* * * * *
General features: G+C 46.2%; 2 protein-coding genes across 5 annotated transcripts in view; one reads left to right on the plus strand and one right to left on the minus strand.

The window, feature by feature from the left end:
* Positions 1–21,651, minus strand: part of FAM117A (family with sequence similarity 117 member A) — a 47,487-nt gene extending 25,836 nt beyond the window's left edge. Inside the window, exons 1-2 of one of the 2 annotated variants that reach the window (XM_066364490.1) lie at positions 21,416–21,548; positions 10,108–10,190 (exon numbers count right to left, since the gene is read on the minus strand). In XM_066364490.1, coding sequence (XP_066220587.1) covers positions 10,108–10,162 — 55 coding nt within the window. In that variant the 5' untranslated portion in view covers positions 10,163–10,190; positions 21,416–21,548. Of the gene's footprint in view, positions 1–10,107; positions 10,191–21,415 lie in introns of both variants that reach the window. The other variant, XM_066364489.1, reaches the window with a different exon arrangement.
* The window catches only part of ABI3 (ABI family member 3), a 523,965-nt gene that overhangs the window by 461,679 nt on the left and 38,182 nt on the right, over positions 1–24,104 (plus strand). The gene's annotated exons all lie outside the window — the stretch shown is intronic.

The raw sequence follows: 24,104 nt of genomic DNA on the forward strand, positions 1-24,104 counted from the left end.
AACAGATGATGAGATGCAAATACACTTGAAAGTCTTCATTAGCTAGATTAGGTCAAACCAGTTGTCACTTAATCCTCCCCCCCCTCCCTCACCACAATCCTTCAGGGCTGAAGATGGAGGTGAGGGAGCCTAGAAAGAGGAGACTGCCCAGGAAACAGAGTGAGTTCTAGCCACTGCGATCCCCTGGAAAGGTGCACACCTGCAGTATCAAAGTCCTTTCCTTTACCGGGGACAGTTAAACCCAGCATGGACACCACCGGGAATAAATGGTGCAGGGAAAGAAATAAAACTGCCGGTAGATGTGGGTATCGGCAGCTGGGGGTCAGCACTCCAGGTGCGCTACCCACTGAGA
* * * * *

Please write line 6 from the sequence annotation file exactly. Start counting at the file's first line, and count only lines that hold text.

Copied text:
AACAGATGATGAGATGCAAATACACTTGAAAGTCTTCATTAGCTAGATTAGGTCAAACCAGTTGTCACTTAATCCTCCCCCCCCTCCCTCACCACAATCCTTCAGGGCTGAAGATGGAGGTGAGGGAGCCTAGAAAGAGGAGACTGCCCAGGAAACAGAGTGAGTTCTAGCCACTGCGATCCCCTGGAAAGGTGCACACCTGCAGTATCAAAGTCCTTTCCTTTACCGGGGACAGTTAAACCCAGCATGGACACCACCGGGAATAAATGGTGCAGGGAAAGAAATAAAACTGCCGGTAGATGTGGGTATCGGCAGCTGGGGGTCAGCACTCCAGGTGCGCTACCCACTGAGA